Biofeedback is a technique that teaches people how to control certain functions of the body that affect their health, such as blood pressure, heart rate, muscle contractions, and skin temperature. Urologists may use this treatment to help patients with urinary problems learn how to contract and relax the muscles that control urination.
How Biofeedback Works
During a biofeedback session, electrodes (sensors) are attached to the skin. The location depends upon the condition being treated. In the case of urological conditions, sensors may be placed inside the vagina or anus, and on the belly, in order to detect the electrical activity of the muscles that control urination.
The sensors transmit the signals from the body to a monitoring box or computer that translates the information into a tone that changes in pitch, a screen that varies in brightness, or an animation on a computer screen. This allows the patient to track minute-by-minute activities of the body that normally go unnoticed.
The biofeedback therapist guides the patient through several exercises. For urinary problems, this may involve contracting and relaxing the muscles of the pelvis, with the activity of the pelvic and abdomen muscles shown on the monitor or computer screen.
Learning to control the body’s processes—and what is displayed on the monitoring box or computer screen—is a matter of trial and error. It takes concentration, and weekly sessions are usually required, along with exercises done at home. With help from a biofeedback therapist, patients can learn how to contract and relax their bladder muscles and, over time, they can manage their condition without the use electrodes or a monitor.
Types of Biofeedback
The main types of biofeedback are:
- Electromyography (EMG): measures the tension in muscles and is used to help people learn how to properly contract specific muscles
- Thermal biofeedback: measures the temperature of the skin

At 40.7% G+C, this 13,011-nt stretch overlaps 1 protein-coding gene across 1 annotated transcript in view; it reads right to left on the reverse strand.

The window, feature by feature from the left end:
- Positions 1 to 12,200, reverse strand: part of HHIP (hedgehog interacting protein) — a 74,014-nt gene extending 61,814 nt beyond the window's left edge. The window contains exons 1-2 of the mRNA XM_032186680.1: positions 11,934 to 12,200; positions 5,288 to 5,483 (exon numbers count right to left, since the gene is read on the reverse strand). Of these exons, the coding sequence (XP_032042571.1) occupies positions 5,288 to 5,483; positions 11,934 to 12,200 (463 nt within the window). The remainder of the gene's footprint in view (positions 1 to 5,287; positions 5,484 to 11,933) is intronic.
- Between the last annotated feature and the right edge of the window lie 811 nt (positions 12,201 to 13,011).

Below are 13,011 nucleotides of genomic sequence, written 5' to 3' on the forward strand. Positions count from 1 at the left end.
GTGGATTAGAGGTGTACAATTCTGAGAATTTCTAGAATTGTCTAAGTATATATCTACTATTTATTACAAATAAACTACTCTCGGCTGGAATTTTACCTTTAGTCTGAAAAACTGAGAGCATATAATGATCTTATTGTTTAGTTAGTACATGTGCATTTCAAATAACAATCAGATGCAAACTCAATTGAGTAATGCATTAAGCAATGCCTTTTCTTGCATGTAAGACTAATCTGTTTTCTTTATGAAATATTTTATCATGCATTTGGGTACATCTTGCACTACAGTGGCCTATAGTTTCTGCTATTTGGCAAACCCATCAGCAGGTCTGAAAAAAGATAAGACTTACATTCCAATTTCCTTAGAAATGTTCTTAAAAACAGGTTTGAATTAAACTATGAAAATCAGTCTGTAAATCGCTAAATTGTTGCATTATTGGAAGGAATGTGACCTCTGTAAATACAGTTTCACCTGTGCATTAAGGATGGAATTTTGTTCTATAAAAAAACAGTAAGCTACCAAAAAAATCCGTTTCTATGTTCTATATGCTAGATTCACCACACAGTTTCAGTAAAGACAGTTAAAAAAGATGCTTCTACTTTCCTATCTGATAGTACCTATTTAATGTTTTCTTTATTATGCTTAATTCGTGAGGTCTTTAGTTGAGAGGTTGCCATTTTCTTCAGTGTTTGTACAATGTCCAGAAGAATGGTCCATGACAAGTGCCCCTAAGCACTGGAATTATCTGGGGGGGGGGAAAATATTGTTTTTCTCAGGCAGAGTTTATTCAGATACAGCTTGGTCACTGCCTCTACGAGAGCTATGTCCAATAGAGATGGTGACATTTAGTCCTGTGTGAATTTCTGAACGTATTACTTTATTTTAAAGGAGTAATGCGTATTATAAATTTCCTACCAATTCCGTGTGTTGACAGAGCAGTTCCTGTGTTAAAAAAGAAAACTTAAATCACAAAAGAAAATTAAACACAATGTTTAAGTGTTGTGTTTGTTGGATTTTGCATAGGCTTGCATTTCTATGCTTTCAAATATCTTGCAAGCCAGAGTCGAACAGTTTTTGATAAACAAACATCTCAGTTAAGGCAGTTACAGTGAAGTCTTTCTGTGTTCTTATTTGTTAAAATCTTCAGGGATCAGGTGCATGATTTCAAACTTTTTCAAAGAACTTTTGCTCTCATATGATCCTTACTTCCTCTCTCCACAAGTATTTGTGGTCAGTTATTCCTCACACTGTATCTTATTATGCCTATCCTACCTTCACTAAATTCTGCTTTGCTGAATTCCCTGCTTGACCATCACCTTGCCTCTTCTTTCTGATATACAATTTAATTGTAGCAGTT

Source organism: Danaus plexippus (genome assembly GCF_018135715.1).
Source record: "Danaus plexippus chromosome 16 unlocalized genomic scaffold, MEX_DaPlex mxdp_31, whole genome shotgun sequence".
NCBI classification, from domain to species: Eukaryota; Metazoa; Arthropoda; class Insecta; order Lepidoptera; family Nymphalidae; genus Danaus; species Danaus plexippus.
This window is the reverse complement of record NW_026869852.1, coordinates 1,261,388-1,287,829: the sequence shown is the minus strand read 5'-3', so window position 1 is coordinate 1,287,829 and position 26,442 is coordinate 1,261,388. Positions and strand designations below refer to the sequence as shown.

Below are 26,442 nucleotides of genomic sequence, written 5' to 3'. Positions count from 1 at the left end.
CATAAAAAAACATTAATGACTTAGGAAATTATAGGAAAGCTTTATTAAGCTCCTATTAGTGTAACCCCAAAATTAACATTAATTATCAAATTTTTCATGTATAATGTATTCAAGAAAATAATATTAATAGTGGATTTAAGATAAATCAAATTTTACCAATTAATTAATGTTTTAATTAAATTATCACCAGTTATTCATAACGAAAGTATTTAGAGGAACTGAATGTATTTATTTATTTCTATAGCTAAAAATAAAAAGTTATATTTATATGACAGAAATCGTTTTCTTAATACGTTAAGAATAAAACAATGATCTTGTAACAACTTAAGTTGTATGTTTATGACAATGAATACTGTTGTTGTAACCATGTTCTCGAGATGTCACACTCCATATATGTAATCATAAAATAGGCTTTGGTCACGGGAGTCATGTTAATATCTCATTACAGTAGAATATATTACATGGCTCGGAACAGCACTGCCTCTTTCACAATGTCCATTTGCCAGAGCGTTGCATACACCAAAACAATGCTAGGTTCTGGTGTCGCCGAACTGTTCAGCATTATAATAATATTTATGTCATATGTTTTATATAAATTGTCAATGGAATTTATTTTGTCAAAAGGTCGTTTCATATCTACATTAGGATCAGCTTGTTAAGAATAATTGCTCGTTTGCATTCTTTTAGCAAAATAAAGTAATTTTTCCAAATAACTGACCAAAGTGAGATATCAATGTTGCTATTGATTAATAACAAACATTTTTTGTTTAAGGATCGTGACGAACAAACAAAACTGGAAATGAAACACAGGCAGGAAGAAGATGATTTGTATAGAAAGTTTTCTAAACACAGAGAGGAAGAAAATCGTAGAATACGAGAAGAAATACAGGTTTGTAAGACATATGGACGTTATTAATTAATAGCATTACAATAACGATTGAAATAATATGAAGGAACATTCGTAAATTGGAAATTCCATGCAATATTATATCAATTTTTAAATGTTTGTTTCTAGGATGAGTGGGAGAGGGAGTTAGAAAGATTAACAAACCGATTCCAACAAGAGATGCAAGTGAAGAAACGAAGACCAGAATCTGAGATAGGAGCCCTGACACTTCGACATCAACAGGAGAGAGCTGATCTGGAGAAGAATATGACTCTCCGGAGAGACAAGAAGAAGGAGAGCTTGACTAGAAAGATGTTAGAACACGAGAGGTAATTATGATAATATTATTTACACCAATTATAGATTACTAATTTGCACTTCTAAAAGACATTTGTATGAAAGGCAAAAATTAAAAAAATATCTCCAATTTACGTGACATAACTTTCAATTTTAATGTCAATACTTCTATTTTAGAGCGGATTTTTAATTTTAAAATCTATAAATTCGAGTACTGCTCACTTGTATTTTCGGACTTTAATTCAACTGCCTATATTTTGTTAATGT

- Neurofeedback or electroencephalography (EEG): measures brain wave activity
Urological Conditions Treated with Biofeedback
There are several urological conditions that can be treated with biofeedback, including:
Urinary incontinence is the unexpected loss of bladder control. This condition happens when the muscles that support the urethra or bladder are too weak or too active, or when there is a malfunction of the urethral sphincter. Incontinence can occur as a result of childbirth, injury to the area around the urethra, or surgery in the pelvic area. Biofeedback training helps patients learn how to contract the proper muscles needed to retain the urine properly.
Voiding dysfunction in children
Leakage of urine, increased urinary frequency or urgency, dribbling or broken stream of urine, and infrequent urination are all voiding complications that can occur in children. While these urinary problems may develop as a result of a non-neurogenic voiding dysfunction caused by a disruption in the signals the bladder sends to the brain, or behavioral and developmental issues, it may too arise if there is a brain, spinal cord, or nerve condition. In such cases, biofeedback training helps reduce resistance during urination. Children under the age of five, however, are often unable to do biofeedback on a regular basis.
Neurogenic bladder control problem can occur at any age and is caused by a condition that involves the brain, spinal cord, or nerves. In some cases, biofeedback therapy may be useful alongside other treatments, and can help patients contract the correct muscles needed to control the flow of urination.
Shy bladder syndrome (paruresis)
Paruresis is a social anxiety disorder that involves being fearful of urinating while other people are nearby. When psychological counseling doesn’t work, patients may benefit from biofeedback treatments that help them de-stress and learn to relax the muscles of the pelvic floor in order to urinate.
The success of biofeedback depends on the condition being treated and the drive of the patient. While the number of sessions needed to produce results vary, it can take at least 10 weekly sessions, along with follow up sessions, to see improvements. Biofeedback alone may only render moderate results. It is most effective when combined with medication and behavioral modifications like Kegel exercises and bladder retraining.
Biofeedback programs that use animation and computer graphics are particularly helpful in motivating children who wet the bed. Though these types of programs have similar success rates as traditional biofeedback methods, some studies have found that children require fewer sessions when animation is involved.
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